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It’s a larger problem with England—most of them are fair-weather batsmen. When it’s smooth-sailing, they dutifully dispense the duties. Rory Burns and Haseeb Hameed batted with telling clarity and purpose till the first hour of the final day, unburdened from the thoughts of winning the match. But the moment victory became an outside prospect; they shrunk, rolled down into a gorge of confusion, a Hamlet-like dilemma. To go for or to not go for—that was their crippling question.
Hameed embodied the confusion — one over he tried to bellow Ravindra Jadeja over mid-on’s head, against the turn, from the rough; the next over, he dead-batted juicy half-volleys from Mohammed Siraj. It betrayed an inflexible mindset, their ineptness to calmly assess the situation and devise a game-plan that would have suited the situation.
It was down to the captain to steer them from danger, but this time it was beyond even Root. Haseeb or Burns are not England’s problems, but they are symptomatic of it.
It’s where India’s (or New Zealand’s) batting looks substantially superior to England’s. Between the extremes of Indian batting, Cheteshwar Pujara and Rishabh Pant, the stonewaller and the aggressor, there are four of those that could straddle between the two worlds, those that possess multiple gears to power their engines. Conversely, England’s are either square pegs or round holes. Rory Burns and Haseeb Hameed could keep vigil like dutiful sergeants for hours, Bairstow and Dawid Malan could launch cannonballs from the frontline. None, though, could interchange roles, if the situation demands. Worse, they couldn’t size up the situation, despite their experience or supposed potential.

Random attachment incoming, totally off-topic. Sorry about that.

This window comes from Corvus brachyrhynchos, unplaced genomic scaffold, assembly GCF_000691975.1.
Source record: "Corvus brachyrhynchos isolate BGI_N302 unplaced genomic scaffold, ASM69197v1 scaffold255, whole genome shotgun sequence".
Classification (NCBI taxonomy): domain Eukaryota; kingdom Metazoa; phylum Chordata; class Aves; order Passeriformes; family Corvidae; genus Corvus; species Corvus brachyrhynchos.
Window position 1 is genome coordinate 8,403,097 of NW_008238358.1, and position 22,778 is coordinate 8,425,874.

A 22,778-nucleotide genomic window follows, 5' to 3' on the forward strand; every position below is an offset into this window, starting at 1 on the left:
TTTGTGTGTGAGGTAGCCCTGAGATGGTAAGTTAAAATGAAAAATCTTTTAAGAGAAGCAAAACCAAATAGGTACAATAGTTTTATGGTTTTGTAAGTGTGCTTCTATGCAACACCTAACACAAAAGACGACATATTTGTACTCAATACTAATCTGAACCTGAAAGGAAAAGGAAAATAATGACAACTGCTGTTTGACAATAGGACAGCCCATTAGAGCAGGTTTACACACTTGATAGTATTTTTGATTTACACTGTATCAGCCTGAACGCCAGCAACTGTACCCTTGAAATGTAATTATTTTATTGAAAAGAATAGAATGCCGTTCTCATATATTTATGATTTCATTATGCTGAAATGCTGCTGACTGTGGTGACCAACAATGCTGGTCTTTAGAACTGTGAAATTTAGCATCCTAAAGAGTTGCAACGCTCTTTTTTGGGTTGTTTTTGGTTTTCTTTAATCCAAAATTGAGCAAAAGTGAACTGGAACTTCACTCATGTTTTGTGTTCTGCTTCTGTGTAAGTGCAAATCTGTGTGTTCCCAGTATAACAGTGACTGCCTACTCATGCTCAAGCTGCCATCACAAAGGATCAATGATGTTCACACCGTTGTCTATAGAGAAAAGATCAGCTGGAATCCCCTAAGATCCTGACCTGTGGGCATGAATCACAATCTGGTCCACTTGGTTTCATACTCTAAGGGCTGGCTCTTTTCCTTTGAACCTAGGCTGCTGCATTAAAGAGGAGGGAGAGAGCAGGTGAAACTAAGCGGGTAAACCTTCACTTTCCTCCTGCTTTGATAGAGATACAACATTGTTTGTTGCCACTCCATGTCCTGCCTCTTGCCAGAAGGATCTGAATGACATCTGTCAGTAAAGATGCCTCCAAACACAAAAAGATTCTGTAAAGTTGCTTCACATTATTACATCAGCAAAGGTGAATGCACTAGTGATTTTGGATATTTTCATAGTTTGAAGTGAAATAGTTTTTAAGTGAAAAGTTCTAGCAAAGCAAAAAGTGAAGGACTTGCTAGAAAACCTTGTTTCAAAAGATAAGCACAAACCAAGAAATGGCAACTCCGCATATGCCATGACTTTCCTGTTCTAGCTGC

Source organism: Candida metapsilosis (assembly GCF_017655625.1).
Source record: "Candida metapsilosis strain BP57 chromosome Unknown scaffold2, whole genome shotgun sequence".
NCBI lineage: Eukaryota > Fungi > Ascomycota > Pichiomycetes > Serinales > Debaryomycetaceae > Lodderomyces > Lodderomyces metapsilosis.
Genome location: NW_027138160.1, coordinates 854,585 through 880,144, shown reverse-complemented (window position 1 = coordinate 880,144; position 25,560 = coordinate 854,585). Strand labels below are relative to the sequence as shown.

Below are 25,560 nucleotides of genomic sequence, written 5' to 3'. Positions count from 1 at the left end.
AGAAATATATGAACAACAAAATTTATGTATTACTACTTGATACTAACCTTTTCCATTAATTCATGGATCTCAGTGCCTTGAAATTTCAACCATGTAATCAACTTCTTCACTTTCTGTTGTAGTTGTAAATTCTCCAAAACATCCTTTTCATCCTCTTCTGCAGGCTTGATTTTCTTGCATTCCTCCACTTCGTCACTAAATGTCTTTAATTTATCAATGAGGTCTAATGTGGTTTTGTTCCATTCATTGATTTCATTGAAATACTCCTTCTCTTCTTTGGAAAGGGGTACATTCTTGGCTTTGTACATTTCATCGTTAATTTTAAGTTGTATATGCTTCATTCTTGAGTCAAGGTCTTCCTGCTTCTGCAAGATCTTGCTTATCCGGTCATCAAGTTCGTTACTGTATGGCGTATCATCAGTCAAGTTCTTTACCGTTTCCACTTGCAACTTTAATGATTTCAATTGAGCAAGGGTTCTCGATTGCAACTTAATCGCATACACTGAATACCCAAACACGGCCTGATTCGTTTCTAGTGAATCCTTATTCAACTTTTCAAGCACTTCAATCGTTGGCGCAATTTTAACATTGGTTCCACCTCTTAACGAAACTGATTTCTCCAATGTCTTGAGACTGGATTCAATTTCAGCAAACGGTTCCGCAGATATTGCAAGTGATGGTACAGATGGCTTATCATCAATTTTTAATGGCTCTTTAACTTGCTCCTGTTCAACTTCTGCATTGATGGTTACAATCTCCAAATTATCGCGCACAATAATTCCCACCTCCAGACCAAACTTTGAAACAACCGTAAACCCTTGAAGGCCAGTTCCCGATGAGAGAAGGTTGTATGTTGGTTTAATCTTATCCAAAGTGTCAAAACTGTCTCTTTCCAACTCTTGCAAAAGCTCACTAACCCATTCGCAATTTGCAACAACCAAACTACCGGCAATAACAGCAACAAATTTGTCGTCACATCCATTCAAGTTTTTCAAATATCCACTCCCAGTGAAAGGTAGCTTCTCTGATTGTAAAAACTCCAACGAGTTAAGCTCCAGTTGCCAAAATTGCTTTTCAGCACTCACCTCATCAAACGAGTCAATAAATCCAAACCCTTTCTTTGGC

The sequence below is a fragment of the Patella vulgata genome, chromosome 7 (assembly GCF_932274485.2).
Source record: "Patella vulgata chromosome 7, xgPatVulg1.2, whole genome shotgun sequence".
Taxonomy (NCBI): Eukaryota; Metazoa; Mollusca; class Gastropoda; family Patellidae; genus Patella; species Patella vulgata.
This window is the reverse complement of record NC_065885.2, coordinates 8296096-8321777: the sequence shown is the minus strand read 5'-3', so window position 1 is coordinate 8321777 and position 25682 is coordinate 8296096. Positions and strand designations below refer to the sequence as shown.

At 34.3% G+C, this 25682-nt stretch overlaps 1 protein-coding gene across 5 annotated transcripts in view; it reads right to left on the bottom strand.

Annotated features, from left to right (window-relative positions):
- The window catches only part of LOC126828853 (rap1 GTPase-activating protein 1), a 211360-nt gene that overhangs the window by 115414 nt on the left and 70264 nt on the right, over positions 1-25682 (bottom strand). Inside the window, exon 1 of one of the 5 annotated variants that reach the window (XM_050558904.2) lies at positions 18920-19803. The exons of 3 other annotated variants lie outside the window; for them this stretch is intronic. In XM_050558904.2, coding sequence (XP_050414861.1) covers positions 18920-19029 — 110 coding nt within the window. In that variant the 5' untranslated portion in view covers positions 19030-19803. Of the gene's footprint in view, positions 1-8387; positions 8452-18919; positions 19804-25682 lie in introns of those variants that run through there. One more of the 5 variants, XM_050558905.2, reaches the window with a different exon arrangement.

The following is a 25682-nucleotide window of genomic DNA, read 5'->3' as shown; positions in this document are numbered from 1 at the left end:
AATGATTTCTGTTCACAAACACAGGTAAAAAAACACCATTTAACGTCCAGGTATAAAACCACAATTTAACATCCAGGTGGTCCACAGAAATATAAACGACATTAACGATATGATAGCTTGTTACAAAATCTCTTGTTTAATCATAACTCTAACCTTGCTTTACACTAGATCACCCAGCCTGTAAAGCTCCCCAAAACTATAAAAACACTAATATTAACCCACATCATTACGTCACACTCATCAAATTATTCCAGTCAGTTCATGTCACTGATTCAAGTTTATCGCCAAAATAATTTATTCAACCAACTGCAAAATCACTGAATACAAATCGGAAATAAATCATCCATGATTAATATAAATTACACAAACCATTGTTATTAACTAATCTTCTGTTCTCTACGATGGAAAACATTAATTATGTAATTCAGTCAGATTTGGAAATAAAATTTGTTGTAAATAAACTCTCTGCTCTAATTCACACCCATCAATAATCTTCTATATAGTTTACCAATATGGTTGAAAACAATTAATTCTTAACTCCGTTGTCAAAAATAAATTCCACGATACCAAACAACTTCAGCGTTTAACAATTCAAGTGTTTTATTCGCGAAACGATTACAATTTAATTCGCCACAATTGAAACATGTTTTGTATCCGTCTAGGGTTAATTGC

At one stage of his career, Moeen Ali seemed to possess the temperament to douse or dominate situations. But his technique rebelled, when he fixed one whole, another cracked open. When he finally allayed his short-ball weakness, he began to develop another against spinners, often misreading their flight and dip and just thrusting his hands and pads at them in hope that he would somehow survive. Pope, the brightest of England’s fledgling batsmen, seems to possess the multi-dimensionality of Root, but 20 games into his international career, he’s still living off the promise.
It’s not like they are callow youngsters, and hence entitled to a mellower censure. The youngest of them, Pope, has played 57 first-class games, including 20 Tests. The least experienced, Hameed, has appeared in 81 first-class games.
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The net result is chaos. Teams do implode—India were busted out twice in less than a year (36 and 78), but with England, there is no shock that accompanies such instances. There is neither hope of a quick recovery, as had India after those capitulations.
There is a sense of resignation, a sense of hopelessness. Twice has it cost England in this series—90 minutes of meltdown in Lord’s and 70 minutes of blowout in Oval. There had been so many since the resumption, against the West Indies, Pakistan, New Zealand, and well even Ireland. It’s no coincidence that England’s top seven, apart from Root, averages 21 since last year. Simply put, they have one batting plan: Joe Root.
Their only solace could be that it could have been a whole lot worse, if it were not for their captain’s glorious summer with the bat. Or for the enduring wrists of James Anderson.